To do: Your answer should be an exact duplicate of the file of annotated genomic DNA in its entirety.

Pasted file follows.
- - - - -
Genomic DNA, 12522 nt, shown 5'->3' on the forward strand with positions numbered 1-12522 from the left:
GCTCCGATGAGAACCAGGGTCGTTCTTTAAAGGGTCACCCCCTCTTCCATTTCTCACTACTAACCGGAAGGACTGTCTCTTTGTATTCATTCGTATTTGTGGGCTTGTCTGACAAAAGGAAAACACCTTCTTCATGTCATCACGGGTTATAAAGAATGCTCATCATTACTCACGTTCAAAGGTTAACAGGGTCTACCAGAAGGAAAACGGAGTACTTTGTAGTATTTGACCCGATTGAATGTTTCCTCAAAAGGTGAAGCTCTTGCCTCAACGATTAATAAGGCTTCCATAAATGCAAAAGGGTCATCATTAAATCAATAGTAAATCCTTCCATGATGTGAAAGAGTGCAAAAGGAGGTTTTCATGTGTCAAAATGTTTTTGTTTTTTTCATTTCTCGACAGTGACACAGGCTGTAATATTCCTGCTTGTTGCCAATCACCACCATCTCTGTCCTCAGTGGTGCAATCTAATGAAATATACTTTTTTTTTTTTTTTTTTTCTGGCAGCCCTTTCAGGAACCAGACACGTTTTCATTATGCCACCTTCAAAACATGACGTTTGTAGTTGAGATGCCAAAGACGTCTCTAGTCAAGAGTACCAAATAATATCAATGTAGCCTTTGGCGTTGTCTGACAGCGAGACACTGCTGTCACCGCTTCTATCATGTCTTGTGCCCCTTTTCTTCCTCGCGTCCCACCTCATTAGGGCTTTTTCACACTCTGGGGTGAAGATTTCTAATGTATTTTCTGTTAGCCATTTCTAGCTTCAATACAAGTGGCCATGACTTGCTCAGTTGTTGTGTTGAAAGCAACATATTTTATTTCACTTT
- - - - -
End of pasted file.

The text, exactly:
Genomic DNA, 12522 nt, shown 5'->3' on the forward strand with positions numbered 1-12522 from the left:
GCTCCGATGAGAACCAGGGTCGTTCTTTAAAGGGTCACCCCCTCTTCCATTTCTCACTACTAACCGGAAGGACTGTCTCTTTGTATTCATTCGTATTTGTGGGCTTGTCTGACAAAAGGAAAACACCTTCTTCATGTCATCACGGGTTATAAAGAATGCTCATCATTACTCACGTTCAAAGGTTAACAGGGTCTACCAGAAGGAAAACGGAGTACTTTGTAGTATTTGACCCGATTGAATGTTTCCTCAAAAGGTGAAGCTCTTGCCTCAACGATTAATAAGGCTTCCATAAATGCAAAAGGGTCATCATTAAATCAATAGTAAATCCTTCCATGATGTGAAAGAGTGCAAAAGGAGGTTTTCATGTGTCAAAATGTTTTTGTTTTTTTCATTTCTCGACAGTGACACAGGCTGTAATATTCCTGCTTGTTGCCAATCACCACCATCTCTGTCCTCAGTGGTGCAATCTAATGAAATATACTTTTTTTTTTTTTTTTTTTCTGGCAGCCCTTTCAGGAACCAGACACGTTTTCATTATGCCACCTTCAAAACATGACGTTTGTAGTTGAGATGCCAAAGACGTCTCTAGTCAAGAGTACCAAATAATATCAATGTAGCCTTTGGCGTTGTCTGACAGCGAGACACTGCTGTCACCGCTTCTATCATGTCTTGTGCCCCTTTTCTTCCTCGCGTCCCACCTCATTAGGGCTTTTTCACACTCTGGGGTGAAGATTTCTAATGTATTTTCTGTTAGCCATTTCTAGCTTCAATACAAGTGGCCATGACTTGCTCAGTTGTTGTGTTGAAAGCAACATATTTTATTTCACTTT